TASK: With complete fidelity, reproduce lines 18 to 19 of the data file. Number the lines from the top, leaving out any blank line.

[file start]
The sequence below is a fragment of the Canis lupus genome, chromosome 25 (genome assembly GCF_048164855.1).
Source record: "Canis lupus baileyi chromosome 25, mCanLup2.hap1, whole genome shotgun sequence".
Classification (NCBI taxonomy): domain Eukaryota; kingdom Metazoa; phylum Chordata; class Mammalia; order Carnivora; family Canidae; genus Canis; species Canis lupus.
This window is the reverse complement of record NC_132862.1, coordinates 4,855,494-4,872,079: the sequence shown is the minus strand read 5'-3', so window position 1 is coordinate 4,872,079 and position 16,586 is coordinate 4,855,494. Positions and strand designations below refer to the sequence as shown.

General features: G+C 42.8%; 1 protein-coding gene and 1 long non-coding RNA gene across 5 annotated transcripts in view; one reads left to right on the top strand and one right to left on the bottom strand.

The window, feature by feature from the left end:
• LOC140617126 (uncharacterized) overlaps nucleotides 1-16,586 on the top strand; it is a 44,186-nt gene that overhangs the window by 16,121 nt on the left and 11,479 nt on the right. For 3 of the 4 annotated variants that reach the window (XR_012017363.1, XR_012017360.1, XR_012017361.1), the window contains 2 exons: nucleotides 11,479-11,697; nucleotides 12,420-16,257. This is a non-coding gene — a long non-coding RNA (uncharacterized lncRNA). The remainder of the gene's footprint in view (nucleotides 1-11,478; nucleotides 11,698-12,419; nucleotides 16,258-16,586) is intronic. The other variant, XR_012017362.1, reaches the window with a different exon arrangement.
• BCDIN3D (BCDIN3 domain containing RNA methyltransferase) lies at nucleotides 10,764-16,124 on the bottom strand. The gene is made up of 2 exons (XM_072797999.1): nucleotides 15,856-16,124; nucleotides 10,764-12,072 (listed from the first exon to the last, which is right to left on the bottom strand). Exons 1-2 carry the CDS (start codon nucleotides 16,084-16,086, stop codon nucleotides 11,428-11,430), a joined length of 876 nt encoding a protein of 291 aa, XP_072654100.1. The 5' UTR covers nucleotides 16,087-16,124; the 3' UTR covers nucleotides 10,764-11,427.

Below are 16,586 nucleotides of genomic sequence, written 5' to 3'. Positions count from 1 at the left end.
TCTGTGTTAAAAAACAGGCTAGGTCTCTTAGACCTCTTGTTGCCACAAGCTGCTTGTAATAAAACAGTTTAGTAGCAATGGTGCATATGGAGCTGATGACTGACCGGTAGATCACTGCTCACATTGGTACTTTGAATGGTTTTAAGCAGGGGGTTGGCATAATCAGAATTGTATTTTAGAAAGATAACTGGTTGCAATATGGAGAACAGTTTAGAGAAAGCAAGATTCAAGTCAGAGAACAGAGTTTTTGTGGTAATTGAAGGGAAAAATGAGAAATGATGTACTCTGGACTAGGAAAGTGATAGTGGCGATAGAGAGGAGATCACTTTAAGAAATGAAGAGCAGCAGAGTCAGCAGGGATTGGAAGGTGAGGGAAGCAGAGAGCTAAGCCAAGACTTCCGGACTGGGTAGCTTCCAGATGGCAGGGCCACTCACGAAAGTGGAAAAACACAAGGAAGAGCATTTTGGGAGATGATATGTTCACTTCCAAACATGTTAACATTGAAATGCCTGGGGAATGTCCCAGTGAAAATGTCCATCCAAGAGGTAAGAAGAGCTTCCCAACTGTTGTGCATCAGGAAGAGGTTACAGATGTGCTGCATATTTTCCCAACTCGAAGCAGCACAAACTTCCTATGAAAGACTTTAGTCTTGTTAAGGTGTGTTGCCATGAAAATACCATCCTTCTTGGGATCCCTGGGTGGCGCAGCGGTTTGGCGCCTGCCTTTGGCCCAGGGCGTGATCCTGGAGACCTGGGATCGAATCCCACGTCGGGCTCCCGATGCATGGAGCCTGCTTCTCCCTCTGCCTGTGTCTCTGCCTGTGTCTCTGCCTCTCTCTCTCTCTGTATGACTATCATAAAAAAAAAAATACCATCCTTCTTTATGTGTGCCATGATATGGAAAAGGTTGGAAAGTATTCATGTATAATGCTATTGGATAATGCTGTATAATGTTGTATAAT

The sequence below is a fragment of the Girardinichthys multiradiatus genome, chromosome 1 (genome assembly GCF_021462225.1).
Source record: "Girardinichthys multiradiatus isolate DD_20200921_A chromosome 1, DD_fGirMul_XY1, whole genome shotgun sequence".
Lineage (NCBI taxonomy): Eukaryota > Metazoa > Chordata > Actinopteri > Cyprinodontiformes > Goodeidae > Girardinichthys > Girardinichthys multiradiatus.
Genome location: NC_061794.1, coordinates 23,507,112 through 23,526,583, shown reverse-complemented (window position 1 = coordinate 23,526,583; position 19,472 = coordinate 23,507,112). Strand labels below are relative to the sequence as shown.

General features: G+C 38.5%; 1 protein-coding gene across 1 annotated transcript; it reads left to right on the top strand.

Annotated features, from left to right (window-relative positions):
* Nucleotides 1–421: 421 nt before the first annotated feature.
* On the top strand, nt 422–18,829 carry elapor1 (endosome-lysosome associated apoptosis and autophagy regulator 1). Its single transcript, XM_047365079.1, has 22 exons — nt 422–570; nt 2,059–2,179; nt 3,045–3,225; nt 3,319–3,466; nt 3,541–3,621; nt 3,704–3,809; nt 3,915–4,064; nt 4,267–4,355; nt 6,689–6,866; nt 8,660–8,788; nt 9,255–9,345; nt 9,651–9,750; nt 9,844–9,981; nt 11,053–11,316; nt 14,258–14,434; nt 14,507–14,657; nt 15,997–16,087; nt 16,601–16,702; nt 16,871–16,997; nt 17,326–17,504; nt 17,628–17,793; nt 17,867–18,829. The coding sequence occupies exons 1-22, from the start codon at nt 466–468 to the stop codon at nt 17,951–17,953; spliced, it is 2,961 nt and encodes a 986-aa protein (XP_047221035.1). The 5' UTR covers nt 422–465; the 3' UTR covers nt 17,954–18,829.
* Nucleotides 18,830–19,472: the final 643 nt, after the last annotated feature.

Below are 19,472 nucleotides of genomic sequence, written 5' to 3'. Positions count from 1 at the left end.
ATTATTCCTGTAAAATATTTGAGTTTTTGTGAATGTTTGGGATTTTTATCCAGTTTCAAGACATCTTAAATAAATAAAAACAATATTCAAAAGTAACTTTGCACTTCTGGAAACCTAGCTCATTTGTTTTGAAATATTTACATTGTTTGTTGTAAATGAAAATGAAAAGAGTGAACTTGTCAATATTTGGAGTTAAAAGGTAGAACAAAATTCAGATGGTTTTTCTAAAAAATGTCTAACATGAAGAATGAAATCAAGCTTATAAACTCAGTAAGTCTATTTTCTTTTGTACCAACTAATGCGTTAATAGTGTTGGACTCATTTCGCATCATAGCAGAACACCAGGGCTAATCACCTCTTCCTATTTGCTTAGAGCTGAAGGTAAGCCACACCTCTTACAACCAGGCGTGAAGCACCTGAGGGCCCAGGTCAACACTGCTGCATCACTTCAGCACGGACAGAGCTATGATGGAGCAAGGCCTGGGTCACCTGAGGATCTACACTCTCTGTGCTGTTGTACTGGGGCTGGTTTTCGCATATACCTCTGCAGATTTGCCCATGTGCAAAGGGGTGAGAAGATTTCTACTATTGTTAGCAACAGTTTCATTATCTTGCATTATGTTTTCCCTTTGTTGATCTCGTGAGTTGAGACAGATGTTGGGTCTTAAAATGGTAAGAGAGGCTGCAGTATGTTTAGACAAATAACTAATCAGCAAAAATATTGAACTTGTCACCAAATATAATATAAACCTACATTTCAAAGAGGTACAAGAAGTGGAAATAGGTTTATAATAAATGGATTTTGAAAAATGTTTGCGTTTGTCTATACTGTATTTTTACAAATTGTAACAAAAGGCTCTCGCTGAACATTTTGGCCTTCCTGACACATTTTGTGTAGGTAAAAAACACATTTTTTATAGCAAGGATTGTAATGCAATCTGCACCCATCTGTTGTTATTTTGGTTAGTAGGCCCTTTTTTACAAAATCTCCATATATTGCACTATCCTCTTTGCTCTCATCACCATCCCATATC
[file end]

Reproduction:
* On the top strand, nt 422–18,829 carry elapor1 (endosome-lysosome associated apoptosis and autophagy regulator 1). Its single transcript, XM_047365079.1, has 22 exons — nt 422–570; nt 2,059–2,179; nt 3,045–3,225; nt 3,319–3,466; nt 3,541–3,621; nt 3,704–3,809; nt 3,915–4,064; nt 4,267–4,355; nt 6,689–6,866; nt 8,660–8,788; nt 9,255–9,345; nt 9,651–9,750; nt 9,844–9,981; nt 11,053–11,316; nt 14,258–14,434; nt 14,507–14,657; nt 15,997–16,087; nt 16,601–16,702; nt 16,871–16,997; nt 17,326–17,504; nt 17,628–17,793; nt 17,867–18,829. The coding sequence occupies exons 1-22, from the start codon at nt 466–468 to the stop codon at nt 17,951–17,953; spliced, it is 2,961 nt and encodes a 986-aa protein (XP_047221035.1). The 5' UTR covers nt 422–465; the 3' UTR covers nt 17,954–18,829.
* Nucleotides 18,830–19,472: the final 643 nt, after the last annotated feature.